oa Current Allergy & Clinical Immunology - Allergy in Botswana : original research article

Volume 26, Issue 4
  • ISSN : 1609-3607



Unlike South Africa and Zimbabwe, allergen sensitisation patterns are unknown for Botswana. Skinprick test (SPT) results for Gaborone are reviewed.

SPTs from an allergy practice included trees, grasses, weeds, moulds, cat, dog, dust mites and cockroach. Food SPTs were conducted when clinically indicated.
In 126 patients, median age was 7.8 years (interquartile range (IQR) 3.4-16.3 years), with male predominance (56%); 68% were atopic - 72% were sensitised to aeroallergens, 15% foods and 13% both. Top aeroallergen sensitisations were: Bermuda grass (41%), Timothy grass (33%), maize pollen (32%), (28%), English plantain (25%) and acacia tree (21%). Less common were: dust mite (14%), pets (14%), and cockroach (10%). Peanut and egg allergy were common food allergies (10%). Novel food allergies included mopane worm and mogwagwa. Frequent clinical presentations were rhinitis (70%), asthma (42%) and eczema (30%). Rhinitis patients were significantly grass allergic (Bermuda <0.01, Timothy =0.04, maize pollen <0.01). Asthmatics were more likely to be cockroach (=0.02) or (<0.01) allergic. Conjunctivitis was significantly linked to Bermuda grass (<0.001), maize (<0.01) and acacia tree pollen (=0.02) allergy.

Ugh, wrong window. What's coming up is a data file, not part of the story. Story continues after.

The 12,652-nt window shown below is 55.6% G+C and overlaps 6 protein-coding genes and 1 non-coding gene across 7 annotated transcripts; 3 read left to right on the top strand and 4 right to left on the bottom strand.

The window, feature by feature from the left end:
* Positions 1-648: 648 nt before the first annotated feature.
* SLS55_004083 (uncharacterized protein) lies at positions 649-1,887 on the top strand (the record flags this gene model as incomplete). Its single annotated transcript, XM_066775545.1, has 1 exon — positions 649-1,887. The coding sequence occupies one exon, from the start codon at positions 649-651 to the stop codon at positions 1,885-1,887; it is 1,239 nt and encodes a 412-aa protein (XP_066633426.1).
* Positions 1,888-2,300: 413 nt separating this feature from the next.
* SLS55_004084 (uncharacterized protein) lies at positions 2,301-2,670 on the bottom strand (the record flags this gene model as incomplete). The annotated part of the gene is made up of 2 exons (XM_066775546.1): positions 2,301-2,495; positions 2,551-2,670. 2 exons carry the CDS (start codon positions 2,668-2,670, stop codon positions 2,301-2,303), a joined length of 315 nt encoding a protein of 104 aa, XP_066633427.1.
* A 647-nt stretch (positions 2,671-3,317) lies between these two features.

Bermuda grass allergy is common in Botswana, but dust mite sensitisation is infrequent. Peanut and egg were the most common food allergies. Novel food allergens were identified.

Loading full text...

Full text loading...


Article metrics loading...


This is a required field
Please enter a valid email address
Approval was a Success
Invalid data
An Error Occurred
Approval was partially successful, following selected items could not be processed due to error